Climate change: cities play key role

It’s officially springtime in Bonn, Germany, where governments are meeting to draft the United Nations climate change negotiations text anticipated to make the much-ballyhooed Paris Climate Agreement operational by the end of 2018. Reuters file photo

It’s officially springtime in Bonn, Germany, where governments are meeting to draft the United Nations climate change negotiations text anticipated to make the much-ballyhooed Paris Climate Agreement operational by the end of 2018.

But, there is a large, non-computational cloud hanging over the current round of Bonn negotiations. The question is whether there will be linguistic and textual parsing all too familiar to the cognoscenti of the decades-old UN climate negotiations as hot air hype or hopeful progress towards action?

Currently, there is one very significant hold-out to the Paris Agreement — the United States — which formally withdrew its support to the deal. Time is ticking for the remaining countries that have ratified the Paris Agreement to decide on implementation guidelines which can result in the execution of the pact. To be clear, though, the agreement is predicated on voluntary yet “ambitious” independent action by countries that have agreed to be parties.

At the UN Climate Change Conference (COP-23), held last November under the leadership of Fiji, nations agreed to accelerate and complete their work to put into place UN guidelines and officially termed it the Paris Agreement Work Programme (PAWP). However, they still need to secure agreement on the guidelines at the upcoming COP-24 in Katowice, Poland in December 2018.

The scope and nature of the Paris Agreement’s guidelines at COP-24 will be a determinant as to whether the UN-led global community is on track to achieve its goals: to limit the global temperature increase to well below 2°C, while pursuing efforts to limit it to 1.5°C.

Meanwhile, the UN has just launched its first ever “Annual Report on Climate Change: 2017.” After over two decades of climate change negotiations, it is interesting that the UN now has an annual report that borrows from the previous COP-23’s motto — “Further, Faster Together.” But exactly how much “further and faster” that remains to be seen, and the US withdrawal makes the word “together” seem somewhat of a non sequitur.

For countries like China and India, which are among the top three largest aggregate greenhouse gas emitting countries with major per capita and equity considerations, there are critically important linkages between climate change, urbanisation, pollution and poverty reduction that remain unaddressed.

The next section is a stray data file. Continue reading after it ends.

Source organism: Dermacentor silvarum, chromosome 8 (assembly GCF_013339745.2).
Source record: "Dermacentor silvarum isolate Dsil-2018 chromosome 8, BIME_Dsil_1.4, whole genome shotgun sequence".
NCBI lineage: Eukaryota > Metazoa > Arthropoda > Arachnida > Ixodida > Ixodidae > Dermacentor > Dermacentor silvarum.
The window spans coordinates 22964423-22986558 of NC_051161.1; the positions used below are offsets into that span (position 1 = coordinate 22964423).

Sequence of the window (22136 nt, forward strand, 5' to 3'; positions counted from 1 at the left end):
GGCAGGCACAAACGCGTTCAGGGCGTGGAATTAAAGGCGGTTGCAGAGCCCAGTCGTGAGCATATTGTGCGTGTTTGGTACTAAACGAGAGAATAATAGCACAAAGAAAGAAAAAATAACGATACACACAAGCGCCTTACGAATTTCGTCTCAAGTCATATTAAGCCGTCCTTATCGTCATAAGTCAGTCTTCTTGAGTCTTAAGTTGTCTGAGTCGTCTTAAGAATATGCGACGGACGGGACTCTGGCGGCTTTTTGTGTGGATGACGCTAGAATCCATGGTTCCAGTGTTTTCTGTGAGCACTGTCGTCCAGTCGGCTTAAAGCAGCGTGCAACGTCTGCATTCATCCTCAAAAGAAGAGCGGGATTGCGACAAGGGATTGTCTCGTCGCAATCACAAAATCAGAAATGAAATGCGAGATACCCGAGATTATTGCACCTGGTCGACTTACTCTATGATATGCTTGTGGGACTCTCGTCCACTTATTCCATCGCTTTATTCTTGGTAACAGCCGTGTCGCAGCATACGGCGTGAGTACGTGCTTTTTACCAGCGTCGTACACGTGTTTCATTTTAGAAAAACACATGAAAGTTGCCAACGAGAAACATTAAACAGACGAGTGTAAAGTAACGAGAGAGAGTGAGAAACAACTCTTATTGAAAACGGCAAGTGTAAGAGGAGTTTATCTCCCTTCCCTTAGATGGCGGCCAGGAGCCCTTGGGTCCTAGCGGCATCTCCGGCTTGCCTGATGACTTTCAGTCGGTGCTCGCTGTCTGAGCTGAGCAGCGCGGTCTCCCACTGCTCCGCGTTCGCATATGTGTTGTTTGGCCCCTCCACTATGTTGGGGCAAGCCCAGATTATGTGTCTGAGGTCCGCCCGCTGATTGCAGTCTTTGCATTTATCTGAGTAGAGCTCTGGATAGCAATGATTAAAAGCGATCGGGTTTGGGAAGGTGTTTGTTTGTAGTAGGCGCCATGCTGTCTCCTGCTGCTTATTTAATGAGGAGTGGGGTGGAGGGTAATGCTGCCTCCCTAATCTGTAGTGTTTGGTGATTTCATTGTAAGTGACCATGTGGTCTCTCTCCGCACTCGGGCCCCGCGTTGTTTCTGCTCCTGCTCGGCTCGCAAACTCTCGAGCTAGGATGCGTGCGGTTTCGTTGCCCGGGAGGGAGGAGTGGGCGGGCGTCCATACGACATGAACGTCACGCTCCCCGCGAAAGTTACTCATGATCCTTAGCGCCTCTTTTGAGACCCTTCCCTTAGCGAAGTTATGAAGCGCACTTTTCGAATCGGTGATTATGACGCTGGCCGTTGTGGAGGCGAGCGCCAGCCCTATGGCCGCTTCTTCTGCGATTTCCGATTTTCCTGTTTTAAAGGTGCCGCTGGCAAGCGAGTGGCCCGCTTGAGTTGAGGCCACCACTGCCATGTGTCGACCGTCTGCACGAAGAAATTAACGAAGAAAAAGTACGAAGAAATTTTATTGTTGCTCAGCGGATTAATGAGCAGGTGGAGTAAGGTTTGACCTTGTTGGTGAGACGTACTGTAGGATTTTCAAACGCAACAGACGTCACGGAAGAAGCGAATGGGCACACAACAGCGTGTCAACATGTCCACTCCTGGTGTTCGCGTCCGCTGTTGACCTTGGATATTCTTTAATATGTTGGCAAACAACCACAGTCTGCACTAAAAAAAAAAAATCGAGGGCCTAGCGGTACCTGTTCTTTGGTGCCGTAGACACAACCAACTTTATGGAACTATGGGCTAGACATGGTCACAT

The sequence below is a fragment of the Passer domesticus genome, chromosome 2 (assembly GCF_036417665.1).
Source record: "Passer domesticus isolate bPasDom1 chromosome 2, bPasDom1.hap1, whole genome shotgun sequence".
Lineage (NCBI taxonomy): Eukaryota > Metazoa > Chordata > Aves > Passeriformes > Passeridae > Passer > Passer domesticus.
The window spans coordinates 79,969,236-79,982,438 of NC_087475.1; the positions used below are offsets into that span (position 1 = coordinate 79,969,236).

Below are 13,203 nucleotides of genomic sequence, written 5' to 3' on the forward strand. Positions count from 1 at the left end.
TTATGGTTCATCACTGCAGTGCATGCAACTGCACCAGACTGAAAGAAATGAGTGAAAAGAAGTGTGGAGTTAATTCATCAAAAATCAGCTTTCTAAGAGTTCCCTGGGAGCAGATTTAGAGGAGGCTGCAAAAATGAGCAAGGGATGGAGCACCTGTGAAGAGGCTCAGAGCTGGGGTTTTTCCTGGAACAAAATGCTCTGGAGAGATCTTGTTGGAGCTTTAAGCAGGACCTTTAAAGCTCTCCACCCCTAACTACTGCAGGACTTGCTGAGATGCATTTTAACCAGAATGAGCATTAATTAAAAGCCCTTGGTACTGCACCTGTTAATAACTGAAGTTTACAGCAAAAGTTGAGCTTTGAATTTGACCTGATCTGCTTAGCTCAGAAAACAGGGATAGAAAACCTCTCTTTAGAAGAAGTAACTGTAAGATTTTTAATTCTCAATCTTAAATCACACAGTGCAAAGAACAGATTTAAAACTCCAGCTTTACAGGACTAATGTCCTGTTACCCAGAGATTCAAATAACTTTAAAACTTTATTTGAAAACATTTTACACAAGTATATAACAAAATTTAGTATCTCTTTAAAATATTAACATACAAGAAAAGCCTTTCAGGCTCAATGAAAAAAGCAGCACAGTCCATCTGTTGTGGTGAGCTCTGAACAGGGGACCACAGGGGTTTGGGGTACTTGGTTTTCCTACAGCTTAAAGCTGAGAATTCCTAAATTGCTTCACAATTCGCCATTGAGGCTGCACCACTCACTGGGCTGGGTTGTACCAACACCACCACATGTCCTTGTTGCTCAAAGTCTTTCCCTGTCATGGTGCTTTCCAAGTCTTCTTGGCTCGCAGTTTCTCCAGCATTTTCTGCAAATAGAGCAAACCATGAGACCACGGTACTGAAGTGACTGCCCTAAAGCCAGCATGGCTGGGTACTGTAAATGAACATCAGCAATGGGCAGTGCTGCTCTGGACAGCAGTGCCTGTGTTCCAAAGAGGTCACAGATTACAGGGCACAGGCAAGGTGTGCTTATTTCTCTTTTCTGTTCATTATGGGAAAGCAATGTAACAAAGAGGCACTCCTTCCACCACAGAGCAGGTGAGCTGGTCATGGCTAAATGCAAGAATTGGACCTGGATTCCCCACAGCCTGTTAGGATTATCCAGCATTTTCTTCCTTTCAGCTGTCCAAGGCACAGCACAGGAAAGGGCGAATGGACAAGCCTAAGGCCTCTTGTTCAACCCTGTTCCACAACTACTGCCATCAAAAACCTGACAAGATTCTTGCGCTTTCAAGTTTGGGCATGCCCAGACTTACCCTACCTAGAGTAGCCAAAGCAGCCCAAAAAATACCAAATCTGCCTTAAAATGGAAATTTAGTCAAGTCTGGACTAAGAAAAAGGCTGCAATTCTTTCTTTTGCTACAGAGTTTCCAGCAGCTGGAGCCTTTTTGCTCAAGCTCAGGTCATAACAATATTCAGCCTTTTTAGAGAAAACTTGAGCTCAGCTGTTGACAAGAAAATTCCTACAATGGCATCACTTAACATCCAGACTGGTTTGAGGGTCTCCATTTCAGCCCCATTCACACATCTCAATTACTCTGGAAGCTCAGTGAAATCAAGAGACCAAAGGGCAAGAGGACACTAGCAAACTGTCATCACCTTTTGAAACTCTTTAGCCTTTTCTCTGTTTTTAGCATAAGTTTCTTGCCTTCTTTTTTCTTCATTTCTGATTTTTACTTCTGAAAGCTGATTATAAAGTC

Speaking at the April 27, 2018 Forum on Urban Resilience and Adaptation in Bonn, UN Climate Change Executive Secretary, Patricia Espinosa, warned that the impacts of climate change are “an incredible risk” to many cities throughout the world. She pointed out that: “2017 made this clear — it was nothing less than a climate disaster for many people throughout the world…But we can avoid the worst of these impacts if we act now to increase our action and investment towards climate change... cities are where the climate battle will be won or lost.”

In calling for urban action, Espinosa referenced the role of the Talanoa Dialogue — “an initiative on behalf of the Government of Fiji — as an international conversation to determine if we’re meeting the goals of the Paris Agreement, and to increase global ambition towards them.”

While dialogues are the buzzwords of UN climate change negotiations, effectively scaling up strategic partnerships with timely results are looming challenges for poor and marginalised urban communities faced with coastal zone inundation and the rapid destruction of homes, livelihoods and fragile infrastructure.

In her speech, Espinosa lists momentum for action by citing the example of Los Angeles, which aims to significantly reduce its urban heat totals over 20 years by creating strong cool roofing requirements; cities throughout China embracing the Low Carbon City Initiative which aims to improve energy efficiency in their industry, construction and transportation sectors; cities such as Athens, Barcelona, and Paris, which have mapped their urban heat, but also their vulnerable populations so as to provide them with access to cooling centres. And “making buildings more efficient by using sustainable material, just as we’re seeing in many cities in India.”

But there is much more to be done in countries with some of the highest urban densities in the world in terms of expanding access to sustainable transportation, establishing access to clean energy markets for the poor, investing in climate-resilient infrastructure, and the inclusion of climate adaptation within sustainable urban planning.

The question for these countries is, whether they can drive the Paris Agreement in this round of talks towards the direction of linked action on urban climate resilience and curbing toxic levels of energy-related pollution.

With the US’ withdrawal from the Paris deal, will India and China take the lead in ensuring global guidelines that can help developing countries share knowledge and implement action on climate resilience and pollution reduction to benefit the lives of billions not represented in Bonn and Katowice talks?

(The writer is A US-based climate change expert)

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